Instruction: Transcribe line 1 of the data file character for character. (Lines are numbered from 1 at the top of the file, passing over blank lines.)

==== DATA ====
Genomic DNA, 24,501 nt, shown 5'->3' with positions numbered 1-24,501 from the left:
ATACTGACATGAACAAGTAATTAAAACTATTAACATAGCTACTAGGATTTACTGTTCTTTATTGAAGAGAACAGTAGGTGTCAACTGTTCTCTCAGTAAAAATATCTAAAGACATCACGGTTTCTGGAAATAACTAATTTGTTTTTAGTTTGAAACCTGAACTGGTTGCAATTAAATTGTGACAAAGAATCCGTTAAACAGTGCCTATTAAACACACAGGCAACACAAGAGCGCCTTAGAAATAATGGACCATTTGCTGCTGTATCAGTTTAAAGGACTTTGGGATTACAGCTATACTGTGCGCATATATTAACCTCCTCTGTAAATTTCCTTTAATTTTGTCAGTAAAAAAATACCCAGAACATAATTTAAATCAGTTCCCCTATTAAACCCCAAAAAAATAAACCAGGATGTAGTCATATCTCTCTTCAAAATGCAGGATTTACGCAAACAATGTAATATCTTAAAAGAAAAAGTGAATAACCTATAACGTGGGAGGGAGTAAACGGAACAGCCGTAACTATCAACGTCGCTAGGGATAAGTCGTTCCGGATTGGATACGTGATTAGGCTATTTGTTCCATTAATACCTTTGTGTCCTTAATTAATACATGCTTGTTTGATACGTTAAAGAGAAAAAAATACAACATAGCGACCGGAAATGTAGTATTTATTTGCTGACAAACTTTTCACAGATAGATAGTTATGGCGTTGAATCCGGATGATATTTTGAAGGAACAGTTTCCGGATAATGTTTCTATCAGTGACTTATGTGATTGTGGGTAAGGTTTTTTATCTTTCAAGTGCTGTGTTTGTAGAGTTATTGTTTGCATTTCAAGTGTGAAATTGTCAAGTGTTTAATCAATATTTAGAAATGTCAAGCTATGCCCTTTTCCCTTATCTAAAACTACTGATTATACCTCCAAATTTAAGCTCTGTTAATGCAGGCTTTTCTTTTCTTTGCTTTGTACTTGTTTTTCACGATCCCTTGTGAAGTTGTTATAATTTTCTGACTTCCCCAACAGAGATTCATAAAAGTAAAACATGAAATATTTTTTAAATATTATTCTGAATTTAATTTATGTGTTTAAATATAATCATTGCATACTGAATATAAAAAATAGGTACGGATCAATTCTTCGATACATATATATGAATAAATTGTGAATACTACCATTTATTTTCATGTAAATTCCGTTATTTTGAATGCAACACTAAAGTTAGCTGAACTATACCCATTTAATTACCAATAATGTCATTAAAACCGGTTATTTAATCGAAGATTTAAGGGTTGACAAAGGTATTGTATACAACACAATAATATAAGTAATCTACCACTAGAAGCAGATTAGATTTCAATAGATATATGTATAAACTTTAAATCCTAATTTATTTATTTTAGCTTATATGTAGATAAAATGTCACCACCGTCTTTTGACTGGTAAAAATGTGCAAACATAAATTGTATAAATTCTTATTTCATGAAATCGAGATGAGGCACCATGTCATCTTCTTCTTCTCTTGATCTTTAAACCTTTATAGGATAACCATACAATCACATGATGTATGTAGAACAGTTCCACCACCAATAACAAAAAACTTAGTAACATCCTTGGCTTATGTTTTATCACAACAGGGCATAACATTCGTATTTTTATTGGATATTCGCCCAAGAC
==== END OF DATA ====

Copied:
Genomic DNA, 24,501 nt, shown 5'->3' with positions numbered 1-24,501 from the left: